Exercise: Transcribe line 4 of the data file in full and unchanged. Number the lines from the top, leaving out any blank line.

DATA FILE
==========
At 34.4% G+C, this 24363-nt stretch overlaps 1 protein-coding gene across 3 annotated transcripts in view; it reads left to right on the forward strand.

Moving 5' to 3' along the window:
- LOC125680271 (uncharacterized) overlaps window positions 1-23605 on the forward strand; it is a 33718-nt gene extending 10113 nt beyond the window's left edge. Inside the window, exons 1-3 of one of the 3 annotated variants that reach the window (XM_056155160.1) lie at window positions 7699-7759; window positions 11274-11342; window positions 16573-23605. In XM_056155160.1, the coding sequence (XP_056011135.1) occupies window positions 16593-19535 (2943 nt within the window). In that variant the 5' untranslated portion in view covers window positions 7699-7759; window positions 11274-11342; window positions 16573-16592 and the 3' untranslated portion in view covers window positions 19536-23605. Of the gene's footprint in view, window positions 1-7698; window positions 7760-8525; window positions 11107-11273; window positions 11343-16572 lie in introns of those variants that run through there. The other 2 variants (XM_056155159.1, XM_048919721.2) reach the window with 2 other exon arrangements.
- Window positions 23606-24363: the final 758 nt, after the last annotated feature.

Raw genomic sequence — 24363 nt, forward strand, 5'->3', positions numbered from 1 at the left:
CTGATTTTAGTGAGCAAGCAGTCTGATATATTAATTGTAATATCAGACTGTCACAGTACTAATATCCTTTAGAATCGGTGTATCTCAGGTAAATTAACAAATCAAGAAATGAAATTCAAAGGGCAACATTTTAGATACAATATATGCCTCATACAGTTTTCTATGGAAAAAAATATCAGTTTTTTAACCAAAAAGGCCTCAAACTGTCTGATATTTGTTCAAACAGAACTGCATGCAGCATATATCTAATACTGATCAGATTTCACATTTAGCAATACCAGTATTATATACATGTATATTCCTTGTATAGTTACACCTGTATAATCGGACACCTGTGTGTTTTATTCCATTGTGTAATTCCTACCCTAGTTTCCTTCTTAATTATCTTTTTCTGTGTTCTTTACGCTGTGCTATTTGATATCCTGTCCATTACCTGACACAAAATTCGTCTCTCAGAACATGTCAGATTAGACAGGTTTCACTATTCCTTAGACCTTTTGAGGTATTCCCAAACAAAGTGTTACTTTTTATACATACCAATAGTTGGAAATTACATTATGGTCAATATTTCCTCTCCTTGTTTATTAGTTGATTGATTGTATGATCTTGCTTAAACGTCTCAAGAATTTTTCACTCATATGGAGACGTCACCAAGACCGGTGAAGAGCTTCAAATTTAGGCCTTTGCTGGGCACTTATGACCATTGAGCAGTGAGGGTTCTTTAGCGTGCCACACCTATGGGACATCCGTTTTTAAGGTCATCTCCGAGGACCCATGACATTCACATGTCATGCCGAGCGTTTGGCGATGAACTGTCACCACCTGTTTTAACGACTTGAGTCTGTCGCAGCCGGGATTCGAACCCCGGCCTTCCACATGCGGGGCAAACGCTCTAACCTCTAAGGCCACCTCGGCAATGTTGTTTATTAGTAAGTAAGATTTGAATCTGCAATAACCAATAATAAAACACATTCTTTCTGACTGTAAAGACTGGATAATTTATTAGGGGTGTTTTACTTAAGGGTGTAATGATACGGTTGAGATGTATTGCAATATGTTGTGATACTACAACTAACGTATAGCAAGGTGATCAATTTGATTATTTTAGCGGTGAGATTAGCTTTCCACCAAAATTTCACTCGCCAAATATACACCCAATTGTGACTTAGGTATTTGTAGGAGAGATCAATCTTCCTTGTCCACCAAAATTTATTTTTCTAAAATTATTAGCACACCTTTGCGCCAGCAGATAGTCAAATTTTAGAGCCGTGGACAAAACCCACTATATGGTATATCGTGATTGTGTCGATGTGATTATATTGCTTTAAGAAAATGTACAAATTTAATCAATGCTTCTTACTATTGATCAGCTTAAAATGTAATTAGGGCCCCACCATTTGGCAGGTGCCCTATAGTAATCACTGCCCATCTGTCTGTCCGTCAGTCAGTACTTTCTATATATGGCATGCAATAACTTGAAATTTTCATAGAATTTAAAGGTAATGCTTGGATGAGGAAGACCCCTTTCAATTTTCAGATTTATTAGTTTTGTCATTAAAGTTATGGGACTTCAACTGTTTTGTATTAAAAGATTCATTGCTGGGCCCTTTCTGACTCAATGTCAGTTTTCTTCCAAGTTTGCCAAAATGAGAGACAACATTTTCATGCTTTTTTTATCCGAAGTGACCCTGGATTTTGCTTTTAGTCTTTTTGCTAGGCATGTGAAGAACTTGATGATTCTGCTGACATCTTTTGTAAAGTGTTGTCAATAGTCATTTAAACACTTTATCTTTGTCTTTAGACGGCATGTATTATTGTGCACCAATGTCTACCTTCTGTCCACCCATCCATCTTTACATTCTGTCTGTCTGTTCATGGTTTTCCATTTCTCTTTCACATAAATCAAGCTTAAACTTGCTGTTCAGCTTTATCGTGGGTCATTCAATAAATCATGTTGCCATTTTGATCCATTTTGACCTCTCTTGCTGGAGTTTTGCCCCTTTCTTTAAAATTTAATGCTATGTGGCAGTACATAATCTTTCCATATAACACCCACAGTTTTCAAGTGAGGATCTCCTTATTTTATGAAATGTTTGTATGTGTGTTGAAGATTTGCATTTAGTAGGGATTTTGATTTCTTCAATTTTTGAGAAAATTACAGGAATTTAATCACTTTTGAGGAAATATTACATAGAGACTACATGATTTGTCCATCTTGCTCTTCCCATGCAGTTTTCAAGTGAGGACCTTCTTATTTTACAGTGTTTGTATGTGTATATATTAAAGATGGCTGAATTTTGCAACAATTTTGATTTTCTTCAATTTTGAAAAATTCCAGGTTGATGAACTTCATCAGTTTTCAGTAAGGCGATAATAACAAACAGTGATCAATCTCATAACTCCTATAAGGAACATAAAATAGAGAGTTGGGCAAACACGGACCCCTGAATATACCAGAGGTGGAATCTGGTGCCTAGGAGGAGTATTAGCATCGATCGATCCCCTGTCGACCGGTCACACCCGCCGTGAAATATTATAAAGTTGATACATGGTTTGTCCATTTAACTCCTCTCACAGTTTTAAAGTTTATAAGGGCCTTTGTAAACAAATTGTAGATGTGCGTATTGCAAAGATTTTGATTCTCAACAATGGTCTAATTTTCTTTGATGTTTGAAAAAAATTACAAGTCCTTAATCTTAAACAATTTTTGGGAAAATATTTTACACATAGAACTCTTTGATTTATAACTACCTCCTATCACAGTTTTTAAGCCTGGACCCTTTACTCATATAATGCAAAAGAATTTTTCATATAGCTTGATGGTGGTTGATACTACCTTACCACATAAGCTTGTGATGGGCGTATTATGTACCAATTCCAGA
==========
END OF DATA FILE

- Window positions 23606-24363: the final 758 nt, after the last annotated feature.